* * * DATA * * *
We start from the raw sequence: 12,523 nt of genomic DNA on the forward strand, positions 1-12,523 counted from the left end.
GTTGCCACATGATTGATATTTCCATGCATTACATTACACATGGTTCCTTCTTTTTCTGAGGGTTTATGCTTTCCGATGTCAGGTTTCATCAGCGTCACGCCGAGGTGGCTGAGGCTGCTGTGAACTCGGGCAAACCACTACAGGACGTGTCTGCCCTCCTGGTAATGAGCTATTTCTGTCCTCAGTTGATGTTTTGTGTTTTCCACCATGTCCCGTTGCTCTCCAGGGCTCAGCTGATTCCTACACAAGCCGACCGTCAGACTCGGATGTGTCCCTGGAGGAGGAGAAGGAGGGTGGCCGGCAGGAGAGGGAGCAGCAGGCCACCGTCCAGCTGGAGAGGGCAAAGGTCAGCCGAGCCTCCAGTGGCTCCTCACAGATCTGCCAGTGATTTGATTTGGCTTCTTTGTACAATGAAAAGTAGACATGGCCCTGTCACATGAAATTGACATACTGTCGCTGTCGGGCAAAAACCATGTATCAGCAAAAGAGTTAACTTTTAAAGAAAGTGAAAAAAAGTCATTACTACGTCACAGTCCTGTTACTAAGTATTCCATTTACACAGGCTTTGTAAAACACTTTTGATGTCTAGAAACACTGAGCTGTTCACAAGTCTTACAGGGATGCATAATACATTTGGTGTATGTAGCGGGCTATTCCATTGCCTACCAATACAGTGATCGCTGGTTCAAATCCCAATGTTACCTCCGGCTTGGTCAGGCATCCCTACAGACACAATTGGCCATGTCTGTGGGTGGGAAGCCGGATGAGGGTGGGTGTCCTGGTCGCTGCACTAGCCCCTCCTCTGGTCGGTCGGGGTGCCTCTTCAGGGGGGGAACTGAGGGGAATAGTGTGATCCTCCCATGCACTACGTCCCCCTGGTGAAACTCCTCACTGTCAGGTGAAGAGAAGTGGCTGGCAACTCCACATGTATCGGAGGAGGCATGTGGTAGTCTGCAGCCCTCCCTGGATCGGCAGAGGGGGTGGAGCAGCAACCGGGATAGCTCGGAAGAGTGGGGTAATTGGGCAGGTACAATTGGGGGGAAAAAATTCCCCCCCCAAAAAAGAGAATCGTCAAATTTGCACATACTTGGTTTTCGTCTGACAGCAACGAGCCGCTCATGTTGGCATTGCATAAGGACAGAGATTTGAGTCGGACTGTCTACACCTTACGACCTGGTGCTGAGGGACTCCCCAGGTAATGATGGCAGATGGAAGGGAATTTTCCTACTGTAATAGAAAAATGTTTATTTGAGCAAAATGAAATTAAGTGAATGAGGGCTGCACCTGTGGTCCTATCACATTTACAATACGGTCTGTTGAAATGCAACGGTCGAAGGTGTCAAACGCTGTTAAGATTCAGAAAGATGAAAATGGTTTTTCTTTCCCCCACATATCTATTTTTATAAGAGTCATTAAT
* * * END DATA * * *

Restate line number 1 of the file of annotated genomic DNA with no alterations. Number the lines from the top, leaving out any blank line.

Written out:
We start from the raw sequence: 12,523 nt of genomic DNA on the forward strand, positions 1-12,523 counted from the left end.